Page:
Paris’ Bataclan hall will reopen for the first time since 90 people were killed by ISIS with a Sting concert.
Scores of survivors are expected to attend the concert, which is being held on the eve of the first anniversary of France’s bloodiest terror attacks.
Organizers said they decided to reopen the famed Paris concert venue to prevent it becoming a “tomb”.
Sting will donate the proceeds from the concert to two victims’ charities.
The Bataclan was the last place the militants targeted on November 13, 2015.
The co-ordinated attack had already struck the Stade de France and restaurants filled with people enjoying their evening.
The 130 people who lost their lives that night will be remembered in a series of low-key events over the weekend.
The concert at the Bataclan, where about 1,500 people had been watching American band Eagles of Death Metal when the gunmen burst in last year, is one of the most symbolic.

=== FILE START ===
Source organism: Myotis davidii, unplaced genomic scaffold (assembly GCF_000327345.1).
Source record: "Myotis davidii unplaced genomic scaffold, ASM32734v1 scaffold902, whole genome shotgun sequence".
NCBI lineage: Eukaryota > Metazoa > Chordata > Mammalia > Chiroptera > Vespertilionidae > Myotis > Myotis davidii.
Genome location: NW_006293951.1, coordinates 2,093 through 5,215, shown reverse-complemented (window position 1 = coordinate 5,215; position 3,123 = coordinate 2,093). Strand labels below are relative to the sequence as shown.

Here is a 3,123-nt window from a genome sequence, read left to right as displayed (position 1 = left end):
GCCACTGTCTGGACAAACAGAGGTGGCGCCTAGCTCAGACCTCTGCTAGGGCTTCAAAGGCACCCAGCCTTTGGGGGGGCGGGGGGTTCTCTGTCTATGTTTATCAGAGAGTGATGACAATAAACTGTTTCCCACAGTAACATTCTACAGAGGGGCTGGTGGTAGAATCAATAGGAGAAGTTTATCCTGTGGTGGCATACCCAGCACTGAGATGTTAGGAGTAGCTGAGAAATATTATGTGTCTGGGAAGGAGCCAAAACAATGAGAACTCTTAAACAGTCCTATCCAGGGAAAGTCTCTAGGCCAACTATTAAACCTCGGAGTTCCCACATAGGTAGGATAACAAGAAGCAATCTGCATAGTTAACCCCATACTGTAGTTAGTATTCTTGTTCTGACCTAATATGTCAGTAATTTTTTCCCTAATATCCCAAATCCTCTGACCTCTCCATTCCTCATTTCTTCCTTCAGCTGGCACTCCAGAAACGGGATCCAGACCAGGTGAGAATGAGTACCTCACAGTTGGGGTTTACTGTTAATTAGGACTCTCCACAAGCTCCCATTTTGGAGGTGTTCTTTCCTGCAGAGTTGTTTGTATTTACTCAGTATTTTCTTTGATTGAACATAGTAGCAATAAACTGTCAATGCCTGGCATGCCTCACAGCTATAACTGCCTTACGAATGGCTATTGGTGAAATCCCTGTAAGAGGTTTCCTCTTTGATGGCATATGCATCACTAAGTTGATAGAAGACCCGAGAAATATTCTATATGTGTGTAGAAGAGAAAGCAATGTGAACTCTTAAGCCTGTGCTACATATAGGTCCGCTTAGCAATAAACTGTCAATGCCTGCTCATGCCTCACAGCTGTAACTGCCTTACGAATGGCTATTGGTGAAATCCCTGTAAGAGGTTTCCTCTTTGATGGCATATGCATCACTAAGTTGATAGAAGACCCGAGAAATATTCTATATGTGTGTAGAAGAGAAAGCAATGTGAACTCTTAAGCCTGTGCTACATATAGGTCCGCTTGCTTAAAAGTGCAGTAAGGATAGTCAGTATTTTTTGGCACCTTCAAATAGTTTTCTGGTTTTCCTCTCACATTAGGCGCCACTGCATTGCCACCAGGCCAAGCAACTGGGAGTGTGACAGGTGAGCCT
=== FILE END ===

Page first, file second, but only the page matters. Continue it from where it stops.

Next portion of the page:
Jules Frutos, who has co-run the venue for the last 12 years, told AFP: “We had to go on after such horror and not leave a mausoleum, a tomb.”
He contacted Sting, who first performed at the Bataclan in 1978, about the concert after reading he wanted to help.
Sting says he hopes the concert will “respect the memory as well as the life affirming spirit of those who fell”.
The 1,000 tickets on offer for the concert sold out within 30 minutes of going on sale.
Hundreds of tickets were held for survivors, and there will be psychologists and counselors on stand-by for anyone who needs.
The concert venue will be closed on November 13, the actual anniversary, when a plaque is due to be unveiled in memory of those who lost their lives.
The Bataclan, the interior of which has been completely replaced, is opening again on November 16 for a series of concerts by Pete Doherty, Senegalese star Youssou N’Dour and British Sixties legend Marianne Faithfull.